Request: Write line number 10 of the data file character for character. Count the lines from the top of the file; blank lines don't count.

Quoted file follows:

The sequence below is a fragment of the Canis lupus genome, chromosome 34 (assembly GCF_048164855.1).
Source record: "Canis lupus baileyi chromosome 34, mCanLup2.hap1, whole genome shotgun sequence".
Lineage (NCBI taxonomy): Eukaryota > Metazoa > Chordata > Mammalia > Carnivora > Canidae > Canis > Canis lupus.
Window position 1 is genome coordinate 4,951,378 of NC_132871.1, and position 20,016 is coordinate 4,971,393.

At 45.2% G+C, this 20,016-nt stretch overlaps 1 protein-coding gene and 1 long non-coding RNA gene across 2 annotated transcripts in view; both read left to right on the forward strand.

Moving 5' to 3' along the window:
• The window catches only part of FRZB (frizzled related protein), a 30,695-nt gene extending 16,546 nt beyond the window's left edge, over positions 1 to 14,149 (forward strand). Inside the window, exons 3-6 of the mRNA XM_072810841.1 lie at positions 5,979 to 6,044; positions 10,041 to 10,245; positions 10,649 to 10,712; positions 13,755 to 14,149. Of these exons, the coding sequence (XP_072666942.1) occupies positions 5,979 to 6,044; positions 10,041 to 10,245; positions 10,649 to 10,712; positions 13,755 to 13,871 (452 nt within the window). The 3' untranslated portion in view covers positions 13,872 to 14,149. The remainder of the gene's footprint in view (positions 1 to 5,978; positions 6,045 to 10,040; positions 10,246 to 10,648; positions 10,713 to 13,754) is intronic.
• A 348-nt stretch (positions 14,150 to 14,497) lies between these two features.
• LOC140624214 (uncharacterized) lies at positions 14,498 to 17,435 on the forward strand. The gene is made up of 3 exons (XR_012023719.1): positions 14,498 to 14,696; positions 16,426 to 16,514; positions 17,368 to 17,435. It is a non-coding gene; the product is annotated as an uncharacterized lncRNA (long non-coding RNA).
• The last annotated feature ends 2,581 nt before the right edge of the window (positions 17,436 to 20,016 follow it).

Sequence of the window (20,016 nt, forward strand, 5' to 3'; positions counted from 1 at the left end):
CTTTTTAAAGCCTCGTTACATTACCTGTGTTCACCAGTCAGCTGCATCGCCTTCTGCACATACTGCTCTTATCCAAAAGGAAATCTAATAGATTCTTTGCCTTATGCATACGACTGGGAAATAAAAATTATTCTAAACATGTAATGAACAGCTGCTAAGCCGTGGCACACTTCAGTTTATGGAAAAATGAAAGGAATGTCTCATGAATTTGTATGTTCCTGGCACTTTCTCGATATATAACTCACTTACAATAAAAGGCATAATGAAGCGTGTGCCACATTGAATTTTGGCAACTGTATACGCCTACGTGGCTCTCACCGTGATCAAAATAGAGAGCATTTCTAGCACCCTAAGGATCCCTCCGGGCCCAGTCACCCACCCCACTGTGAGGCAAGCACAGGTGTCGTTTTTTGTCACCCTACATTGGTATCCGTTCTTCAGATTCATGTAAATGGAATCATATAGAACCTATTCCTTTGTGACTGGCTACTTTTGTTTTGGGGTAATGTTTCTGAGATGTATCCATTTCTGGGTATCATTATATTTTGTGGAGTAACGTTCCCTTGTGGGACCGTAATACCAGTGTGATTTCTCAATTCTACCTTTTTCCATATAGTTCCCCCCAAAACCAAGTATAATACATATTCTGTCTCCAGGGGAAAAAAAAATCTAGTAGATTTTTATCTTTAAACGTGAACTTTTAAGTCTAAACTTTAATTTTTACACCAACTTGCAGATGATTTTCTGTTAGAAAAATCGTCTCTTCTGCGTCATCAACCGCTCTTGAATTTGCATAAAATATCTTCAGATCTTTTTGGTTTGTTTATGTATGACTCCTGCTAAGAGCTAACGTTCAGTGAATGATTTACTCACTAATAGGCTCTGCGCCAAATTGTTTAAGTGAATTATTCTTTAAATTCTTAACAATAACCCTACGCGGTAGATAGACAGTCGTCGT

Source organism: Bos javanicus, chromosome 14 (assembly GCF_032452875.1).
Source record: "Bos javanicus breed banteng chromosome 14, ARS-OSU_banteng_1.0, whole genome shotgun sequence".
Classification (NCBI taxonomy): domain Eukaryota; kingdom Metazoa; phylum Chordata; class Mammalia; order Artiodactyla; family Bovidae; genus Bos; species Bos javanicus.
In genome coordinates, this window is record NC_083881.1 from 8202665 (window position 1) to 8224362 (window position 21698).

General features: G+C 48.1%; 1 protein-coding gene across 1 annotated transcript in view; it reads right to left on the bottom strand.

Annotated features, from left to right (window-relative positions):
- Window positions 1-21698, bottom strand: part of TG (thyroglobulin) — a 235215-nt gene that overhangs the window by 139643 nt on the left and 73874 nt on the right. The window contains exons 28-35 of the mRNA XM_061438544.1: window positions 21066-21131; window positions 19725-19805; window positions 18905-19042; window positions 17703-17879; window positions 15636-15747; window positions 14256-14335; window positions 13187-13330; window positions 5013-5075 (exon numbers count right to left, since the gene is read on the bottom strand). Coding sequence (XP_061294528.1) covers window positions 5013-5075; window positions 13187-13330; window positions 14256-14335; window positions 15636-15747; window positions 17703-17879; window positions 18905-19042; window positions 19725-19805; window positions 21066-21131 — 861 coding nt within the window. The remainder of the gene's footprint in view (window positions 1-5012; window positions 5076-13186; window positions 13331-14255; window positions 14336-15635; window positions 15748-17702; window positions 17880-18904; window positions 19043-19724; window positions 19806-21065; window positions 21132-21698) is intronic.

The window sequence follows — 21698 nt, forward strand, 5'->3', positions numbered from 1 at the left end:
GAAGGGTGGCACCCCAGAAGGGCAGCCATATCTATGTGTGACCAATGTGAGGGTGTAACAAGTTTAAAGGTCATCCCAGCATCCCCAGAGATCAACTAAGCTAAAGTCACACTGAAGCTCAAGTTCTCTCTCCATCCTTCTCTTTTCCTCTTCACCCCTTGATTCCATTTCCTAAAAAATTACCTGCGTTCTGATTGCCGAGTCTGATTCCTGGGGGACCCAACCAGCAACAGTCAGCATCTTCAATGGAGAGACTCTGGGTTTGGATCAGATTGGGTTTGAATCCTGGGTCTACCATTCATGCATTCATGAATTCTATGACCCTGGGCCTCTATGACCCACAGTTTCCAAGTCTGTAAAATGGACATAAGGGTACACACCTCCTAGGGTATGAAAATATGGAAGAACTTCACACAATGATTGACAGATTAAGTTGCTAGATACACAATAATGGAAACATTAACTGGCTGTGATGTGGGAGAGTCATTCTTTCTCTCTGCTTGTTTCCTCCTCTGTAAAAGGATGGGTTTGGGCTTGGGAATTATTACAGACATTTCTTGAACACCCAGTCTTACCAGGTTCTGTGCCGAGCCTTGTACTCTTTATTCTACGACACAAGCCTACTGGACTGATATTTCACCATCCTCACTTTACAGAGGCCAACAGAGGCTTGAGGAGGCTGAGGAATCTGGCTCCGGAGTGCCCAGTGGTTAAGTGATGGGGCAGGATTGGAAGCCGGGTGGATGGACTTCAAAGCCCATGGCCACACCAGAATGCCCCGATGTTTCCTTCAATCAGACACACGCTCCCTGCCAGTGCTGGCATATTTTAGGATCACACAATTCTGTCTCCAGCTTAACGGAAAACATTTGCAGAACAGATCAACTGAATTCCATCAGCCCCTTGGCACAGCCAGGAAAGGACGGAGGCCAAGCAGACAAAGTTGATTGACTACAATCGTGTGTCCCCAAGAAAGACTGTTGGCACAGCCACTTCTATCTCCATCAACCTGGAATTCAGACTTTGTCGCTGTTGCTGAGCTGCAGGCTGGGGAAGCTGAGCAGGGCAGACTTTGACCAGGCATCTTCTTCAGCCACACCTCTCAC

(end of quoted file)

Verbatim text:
• The last annotated feature ends 2,581 nt before the right edge of the window (positions 17,436 to 20,016 follow it).